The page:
Since its creation in 2007, the Somaly Mam Foundation (SMF) has attracted top U.S. business leaders and Hollywood stars to the worthy cause of combating the trafficking of children into Cambodia’s sex industry.
Growing out of Somaly Mam’s Phnom Penh-based organization Agir Pour Les Femmes en Situation Precaire (Afesip), which was launched in 1996 to care for child victims of the sex industry, SMF is the global fundraising arm of the Cambodian NGO.
SMF was created with the help of U.S. Air Force Academy graduates Jared Greenberg and Nicholas Lumpp as a way to raise funds for the work being carried out by Afesip and five other sex trafficking organizations. The SMF’s mission to raise funds for groups fighting against sex trafficking has been hugely successful.
At the annual SMF gala dinner, scheduled for October 23 in New York’s 1920s-era Gotham Hall ballroom, a donation of $100,000 was required to secure seating for 20 guests at two “gala chair” tables.
The fundraising prowess of the SMF is largely due to the foundation’s board of directors and global advisory board, which includes: Jennifer Fonstad, managing director of the multibillion dollar venture capital firm Draper Fisher Jurvetson; Brandee Barker, former head of global communications and public policy for Facebook; Sheryl Sandberg, Facebook’s COO; actresses Susan Sarandon, Daryl Hannah and Lorie Holden; supermodel Petra Nemcova; and Melanne Verveer, U.S. ambassador-at-large for global women’s issues.
Thanks to the foundation’s fundraising efforts, the SMF has grown considerably in recent years with spending increasing from $348,283 in 2008 to $3.53 million in 2011, according to financial reports filed with the U.S. Internal Revenue Service (IRS).
Revenues raised by the SMF between 2009 and 2010 increased 47 percent to $3.17 million. At the same time, the foundation’s expenses increased 100 percent from $1.52 million to $3.04 million, according to the IRS filings.
In 2011, revenues fell 40.8 percent to $1.88 million compared to 2010. Expenditures, however, rose that year to an all time high of $3.53 million. Among the SMF’s expenditures, which include salaries, travel and advertising, are funds transferred to actual projects for the purpose of ending slavery and sex trafficking in Cambodia, Laos and Vietnam.
In 2009, grants and additional assistance from the SMF to organizations outside the U.S. (in Cambodia and other Southeast Asian countries—the SMF now has links to projects in Laos and Vietnam) amounted to $835,480. In 2010, that amount was slightly less at $759,338. In 2011, the figure totaled $808,838, still less than in 2009. Figures for 2012 are not yet available. While grants and assistance to projects reduced between 2009 and 2011, travel expenses for the SMF between 2009 and 2010 increased threefold from $112,378 to $357,463, according to the IRS filings. Spending on advertising and promotion also increased from just $13,501 in 2009 to $221,887 in 2010 and $211,672 in 2011.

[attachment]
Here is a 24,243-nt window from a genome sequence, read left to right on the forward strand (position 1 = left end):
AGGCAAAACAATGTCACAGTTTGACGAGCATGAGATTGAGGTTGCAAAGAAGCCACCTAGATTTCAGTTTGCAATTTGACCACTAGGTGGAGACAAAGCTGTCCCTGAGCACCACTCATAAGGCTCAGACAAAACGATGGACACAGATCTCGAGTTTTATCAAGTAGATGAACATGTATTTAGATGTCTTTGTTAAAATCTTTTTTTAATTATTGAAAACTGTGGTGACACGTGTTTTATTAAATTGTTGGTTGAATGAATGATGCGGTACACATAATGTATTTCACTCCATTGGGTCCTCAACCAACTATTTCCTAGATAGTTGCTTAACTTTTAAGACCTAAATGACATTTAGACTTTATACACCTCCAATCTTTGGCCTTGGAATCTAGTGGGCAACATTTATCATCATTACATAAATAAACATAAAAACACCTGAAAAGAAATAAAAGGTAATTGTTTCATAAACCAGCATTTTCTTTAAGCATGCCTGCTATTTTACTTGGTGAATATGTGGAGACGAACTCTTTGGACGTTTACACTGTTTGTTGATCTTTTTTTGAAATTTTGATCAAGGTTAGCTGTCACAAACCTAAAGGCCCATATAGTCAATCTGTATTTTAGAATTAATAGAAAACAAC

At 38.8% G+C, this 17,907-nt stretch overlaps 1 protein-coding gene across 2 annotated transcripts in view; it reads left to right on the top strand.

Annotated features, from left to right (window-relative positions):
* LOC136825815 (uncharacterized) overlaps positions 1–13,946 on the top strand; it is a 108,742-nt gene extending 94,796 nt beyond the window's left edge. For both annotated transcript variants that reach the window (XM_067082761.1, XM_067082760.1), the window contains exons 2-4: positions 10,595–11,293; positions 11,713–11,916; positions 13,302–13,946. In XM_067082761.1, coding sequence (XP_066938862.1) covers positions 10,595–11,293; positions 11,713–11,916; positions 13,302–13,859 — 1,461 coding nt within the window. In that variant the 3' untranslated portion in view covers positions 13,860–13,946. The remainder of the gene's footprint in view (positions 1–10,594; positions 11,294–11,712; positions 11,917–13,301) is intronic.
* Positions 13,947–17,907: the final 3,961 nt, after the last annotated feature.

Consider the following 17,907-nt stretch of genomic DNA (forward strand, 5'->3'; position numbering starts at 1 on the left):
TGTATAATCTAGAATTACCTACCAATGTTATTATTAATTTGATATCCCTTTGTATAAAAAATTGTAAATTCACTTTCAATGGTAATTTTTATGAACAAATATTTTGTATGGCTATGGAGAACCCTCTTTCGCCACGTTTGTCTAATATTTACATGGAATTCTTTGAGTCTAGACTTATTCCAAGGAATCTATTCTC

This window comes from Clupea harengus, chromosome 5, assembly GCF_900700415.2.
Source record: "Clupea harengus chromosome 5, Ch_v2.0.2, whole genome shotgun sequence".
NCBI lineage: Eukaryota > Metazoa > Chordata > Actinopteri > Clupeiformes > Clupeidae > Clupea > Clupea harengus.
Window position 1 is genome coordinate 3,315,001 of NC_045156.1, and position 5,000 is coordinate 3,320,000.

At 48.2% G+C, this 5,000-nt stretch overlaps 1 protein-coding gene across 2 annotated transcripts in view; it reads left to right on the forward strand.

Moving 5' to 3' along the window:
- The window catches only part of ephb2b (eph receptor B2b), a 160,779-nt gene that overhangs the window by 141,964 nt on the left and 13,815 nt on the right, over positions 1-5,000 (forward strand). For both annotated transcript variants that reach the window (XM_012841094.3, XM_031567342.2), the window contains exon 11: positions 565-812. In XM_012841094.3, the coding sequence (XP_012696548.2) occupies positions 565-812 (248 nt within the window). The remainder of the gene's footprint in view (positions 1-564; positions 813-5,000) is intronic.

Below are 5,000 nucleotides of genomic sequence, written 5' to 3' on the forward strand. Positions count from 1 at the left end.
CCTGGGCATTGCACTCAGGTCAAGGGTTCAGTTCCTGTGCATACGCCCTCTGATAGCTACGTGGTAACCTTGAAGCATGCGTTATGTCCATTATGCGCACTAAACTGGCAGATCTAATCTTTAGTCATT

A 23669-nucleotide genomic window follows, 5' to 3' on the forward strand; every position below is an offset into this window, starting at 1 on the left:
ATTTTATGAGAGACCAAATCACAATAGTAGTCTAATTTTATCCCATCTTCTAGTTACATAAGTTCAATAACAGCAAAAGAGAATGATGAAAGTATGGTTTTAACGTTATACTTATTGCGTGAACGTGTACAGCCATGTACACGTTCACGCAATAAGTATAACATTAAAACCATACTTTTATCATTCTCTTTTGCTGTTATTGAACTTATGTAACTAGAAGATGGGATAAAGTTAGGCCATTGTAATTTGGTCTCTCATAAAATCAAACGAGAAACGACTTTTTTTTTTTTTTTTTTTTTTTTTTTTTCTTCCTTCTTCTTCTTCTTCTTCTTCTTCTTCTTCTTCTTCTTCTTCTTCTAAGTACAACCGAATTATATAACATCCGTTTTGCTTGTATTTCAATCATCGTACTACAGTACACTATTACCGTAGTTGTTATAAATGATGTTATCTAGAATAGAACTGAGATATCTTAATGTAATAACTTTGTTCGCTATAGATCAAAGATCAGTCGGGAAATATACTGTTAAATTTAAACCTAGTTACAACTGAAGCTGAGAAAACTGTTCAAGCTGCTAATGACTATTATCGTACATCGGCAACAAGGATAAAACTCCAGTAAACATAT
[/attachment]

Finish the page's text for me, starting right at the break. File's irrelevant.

“Compensation” for the SMF’s current officers, directors, trustees and key employees also grew from $152,370 in 2009 to $324,461 in 2010. In 2011, that figure reached $492,755, an increase of 51.9 percent year-on-year. Another entry in the SMF’s IRS filings relates to “other salaries and wages,” which increased from $63,542 in 2009 to a sizable $378,384 in 2010 and a whopping $641,946 in 2011.
Breaking those categories down, the filings show that compensation to the organization’s top management has steadily increased: Ms. Mam, the foundation’s co-founder, who earned nothing from the foundation in 2008, earned $85,000 in 2009, $96,000 in 2010 and $125,642 in 2011.
Bill Livermore, SMF’s former CEO, who has now left the organization to set up another anti-trafficking organization, was paid $72,375 in 2009, $166,655 in 2010 and $149,580 in 2011. Helen Rosen, the foundations top financial officer, who has also since left the organization, earned $65,604 in 2010 and $78,645 in 2011.
Mr. Livermore and Ms. Rosen did not respond to requests for comment and Ms. Mam has declined interview requests since last year.
According to the SMF’s latest annual report from 2011, Afesip was caring for 358 victims inside three rehabilitation centers in Cambodia that year, 81 of whom were younger than 16.
According to the annual report, funding for Afesip’s programs in Cambodia increased to $559,822 in 2011 from $387,500 the previous year, when Afesip was supporting 339 victims, 79 of whom were younger than 16.
Afesip’s funds were spent on improvements “in the infrastructure and operations of rescue, rehabilitation and reintegration services,” according to the report.
A total of $85,499 was also given to Afesip’s branch in Laos and a further $30,640 was provided to Alliance Anti Trafic in Vietnam in 2011.